The tomb of Caecilia Metella: tumulus, tropaeum and thymele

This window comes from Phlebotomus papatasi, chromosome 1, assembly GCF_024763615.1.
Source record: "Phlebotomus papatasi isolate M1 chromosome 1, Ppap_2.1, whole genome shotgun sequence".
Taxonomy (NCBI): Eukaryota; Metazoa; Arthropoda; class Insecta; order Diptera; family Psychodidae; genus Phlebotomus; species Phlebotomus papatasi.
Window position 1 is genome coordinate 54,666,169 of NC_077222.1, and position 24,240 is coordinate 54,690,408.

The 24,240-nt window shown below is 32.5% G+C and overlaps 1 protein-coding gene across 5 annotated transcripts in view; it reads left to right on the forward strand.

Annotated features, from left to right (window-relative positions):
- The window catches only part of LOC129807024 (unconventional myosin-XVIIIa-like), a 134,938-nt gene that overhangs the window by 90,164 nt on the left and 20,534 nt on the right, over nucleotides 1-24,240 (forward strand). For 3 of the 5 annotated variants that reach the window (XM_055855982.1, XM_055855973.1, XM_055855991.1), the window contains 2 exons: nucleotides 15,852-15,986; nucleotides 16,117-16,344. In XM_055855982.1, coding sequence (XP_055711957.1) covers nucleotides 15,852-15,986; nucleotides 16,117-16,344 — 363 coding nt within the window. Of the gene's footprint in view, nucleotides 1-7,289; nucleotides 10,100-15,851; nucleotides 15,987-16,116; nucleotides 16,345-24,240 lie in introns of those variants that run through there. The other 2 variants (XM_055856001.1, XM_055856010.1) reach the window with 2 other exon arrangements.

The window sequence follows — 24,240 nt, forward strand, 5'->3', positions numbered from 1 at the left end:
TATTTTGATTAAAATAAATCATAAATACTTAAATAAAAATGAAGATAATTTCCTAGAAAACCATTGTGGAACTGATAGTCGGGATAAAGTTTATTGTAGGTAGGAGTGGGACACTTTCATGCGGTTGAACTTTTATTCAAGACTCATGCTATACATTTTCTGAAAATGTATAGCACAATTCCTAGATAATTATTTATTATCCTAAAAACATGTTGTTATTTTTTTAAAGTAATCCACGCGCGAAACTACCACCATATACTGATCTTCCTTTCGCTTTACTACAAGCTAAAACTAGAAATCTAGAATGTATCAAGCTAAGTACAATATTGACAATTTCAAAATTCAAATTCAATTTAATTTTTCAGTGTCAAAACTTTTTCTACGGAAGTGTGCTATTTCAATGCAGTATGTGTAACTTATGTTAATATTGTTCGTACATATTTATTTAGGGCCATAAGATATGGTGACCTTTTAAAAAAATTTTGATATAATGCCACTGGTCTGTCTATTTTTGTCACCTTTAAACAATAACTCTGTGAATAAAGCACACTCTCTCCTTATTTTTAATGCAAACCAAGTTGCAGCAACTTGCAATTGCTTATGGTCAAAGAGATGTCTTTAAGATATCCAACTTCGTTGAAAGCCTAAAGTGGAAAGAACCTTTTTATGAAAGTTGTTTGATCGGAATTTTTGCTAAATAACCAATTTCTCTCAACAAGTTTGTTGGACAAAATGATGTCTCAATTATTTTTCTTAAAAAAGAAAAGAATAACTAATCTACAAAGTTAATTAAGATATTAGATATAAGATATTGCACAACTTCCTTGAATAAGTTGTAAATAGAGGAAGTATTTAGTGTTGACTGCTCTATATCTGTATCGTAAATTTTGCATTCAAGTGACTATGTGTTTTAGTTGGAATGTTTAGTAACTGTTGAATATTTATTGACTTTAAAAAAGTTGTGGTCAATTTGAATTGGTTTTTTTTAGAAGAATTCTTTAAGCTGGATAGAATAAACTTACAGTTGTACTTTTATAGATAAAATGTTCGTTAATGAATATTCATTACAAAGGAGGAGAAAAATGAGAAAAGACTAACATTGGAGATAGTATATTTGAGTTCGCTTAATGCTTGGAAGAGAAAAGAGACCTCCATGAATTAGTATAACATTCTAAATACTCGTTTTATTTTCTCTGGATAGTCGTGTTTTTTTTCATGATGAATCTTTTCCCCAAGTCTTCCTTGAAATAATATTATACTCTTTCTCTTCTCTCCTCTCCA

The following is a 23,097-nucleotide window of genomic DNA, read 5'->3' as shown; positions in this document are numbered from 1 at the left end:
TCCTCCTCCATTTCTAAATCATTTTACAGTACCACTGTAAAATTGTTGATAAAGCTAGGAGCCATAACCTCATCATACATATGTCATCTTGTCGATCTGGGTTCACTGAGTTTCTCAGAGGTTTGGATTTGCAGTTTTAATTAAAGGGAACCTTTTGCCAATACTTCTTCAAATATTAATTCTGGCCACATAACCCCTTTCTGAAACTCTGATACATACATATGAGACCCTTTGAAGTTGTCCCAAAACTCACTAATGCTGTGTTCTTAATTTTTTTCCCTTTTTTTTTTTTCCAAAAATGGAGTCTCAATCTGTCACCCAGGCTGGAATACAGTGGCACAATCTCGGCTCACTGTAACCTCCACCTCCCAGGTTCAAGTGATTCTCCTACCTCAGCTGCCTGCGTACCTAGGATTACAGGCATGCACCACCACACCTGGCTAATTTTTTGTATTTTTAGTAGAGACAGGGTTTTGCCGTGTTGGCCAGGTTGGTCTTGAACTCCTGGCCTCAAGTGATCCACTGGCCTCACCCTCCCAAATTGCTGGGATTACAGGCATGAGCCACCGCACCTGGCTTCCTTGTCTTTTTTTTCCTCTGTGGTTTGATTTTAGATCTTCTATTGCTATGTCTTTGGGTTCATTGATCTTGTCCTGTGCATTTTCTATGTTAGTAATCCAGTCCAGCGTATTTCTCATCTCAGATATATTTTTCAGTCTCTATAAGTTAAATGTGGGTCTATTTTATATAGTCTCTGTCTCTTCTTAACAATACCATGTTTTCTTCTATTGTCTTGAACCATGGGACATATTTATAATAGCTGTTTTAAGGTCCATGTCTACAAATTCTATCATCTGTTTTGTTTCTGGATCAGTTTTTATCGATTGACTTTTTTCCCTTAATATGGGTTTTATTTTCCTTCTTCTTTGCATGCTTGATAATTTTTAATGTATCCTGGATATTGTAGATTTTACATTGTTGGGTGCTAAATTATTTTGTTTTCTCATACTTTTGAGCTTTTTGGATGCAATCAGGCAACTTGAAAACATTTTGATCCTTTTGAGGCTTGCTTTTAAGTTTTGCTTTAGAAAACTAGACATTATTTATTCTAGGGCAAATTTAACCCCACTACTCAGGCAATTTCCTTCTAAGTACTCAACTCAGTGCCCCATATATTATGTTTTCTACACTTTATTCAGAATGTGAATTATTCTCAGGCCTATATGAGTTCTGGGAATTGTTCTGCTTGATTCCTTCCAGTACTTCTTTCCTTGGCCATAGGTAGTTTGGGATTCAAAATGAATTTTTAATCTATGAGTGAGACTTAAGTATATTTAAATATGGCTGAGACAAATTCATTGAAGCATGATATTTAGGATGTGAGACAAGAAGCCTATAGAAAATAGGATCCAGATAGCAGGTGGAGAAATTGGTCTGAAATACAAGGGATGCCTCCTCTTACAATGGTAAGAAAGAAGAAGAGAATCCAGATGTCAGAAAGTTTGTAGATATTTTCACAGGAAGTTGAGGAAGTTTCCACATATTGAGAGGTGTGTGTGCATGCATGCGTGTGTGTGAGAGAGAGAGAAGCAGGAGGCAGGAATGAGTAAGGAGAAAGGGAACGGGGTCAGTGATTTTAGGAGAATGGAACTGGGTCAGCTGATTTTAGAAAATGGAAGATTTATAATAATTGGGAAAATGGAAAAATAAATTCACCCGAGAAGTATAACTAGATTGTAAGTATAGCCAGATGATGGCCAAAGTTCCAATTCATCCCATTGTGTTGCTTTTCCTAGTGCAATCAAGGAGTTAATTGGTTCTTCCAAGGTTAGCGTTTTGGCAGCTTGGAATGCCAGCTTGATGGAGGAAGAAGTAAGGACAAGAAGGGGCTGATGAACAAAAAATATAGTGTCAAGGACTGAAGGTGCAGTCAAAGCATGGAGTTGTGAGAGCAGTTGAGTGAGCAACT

Abstract: The present thesis constitutes a close study of a single architectural monument, the tomb of Caecilia Metella. This is a well-preserved cylindrical tomb situated on the Via Appia outside Rome, and it is generally associated with sepulchral buildings of the traditional tumulus type. An inscription reveals that the occupant of the grave was a noble woman belonging to one of the most prestigious families in late Republican Rome. The principal aim of the study is to understand the ideas and intentions behind the design and layout of the building in question, with a particular focus on the role of the commissioner. As an initiatory step the remaining structure was subjected to a close investigation, including three-dimensional documentation and computer modelling, whereby the presence of a number of architectural oddities could be established. The unique internal layout of the tomb in particular demonstrates the complexity of the building program and indicates the use of spatial concepts usually not found in Roman sepulchral architecture. In order to facilitate the interpretation of these traits comparative architectural material is presented, as well as sources of other kinds (a limited chronology of punctuation marks was constructed), but the monument itself remains at the centre of the investigation. Through a series of analyses (formal, typological, spatial and historical) of different aspects of the building, a possible explanation for the exact meaning and significance of both the external and internal layout is arrived at, and the monument is set against the background of its historical context. The dissertation concludes that the commissioner of the tomb most likely was the son of Caecilia Metella, Marcus Licinius Crassus (cos. 30 BC), and that the sepulchre was probably erected between 30 and 20 BC. Furthermore, it outlines how the tomb was deliberately used by the commissioner for his own propagandistic purposes. Thus, the monument acted as a tropaeum of the military achievements of Crassus and his ancestors. This circumstance hints at the Roman practice of combining several, partly interrelated, spectacles (e.g. funeral games and triumphal celebrations) in order to obtain a greater effect. It is also suggested that the internal arrangement can be recognised as an architectural manifestation of a religious spatial concept – the entrance to the netherworld. Although this phenomenon originally belonged to a purely mythological imagery, the architect was able to draw on various associated concepts in order to create a physical representation of the motif. The occurrence of this representation within a sepulchral building is best explained as mirroring the personal religious affiliations of the deceased and/or the commissioner. Apart from demonstrating the close connection between a single individual and certain divinities, it may have served as a focal point for continuous cultic activities of a private character. Lacking other significant parallels the installation may tentatively be labelled as a thymele. The tomb of Caecilia Metella provides a remarkable example of the transition within Roman architecture from the late Republican to the early Imperial period, and the formation of a new architectural language.
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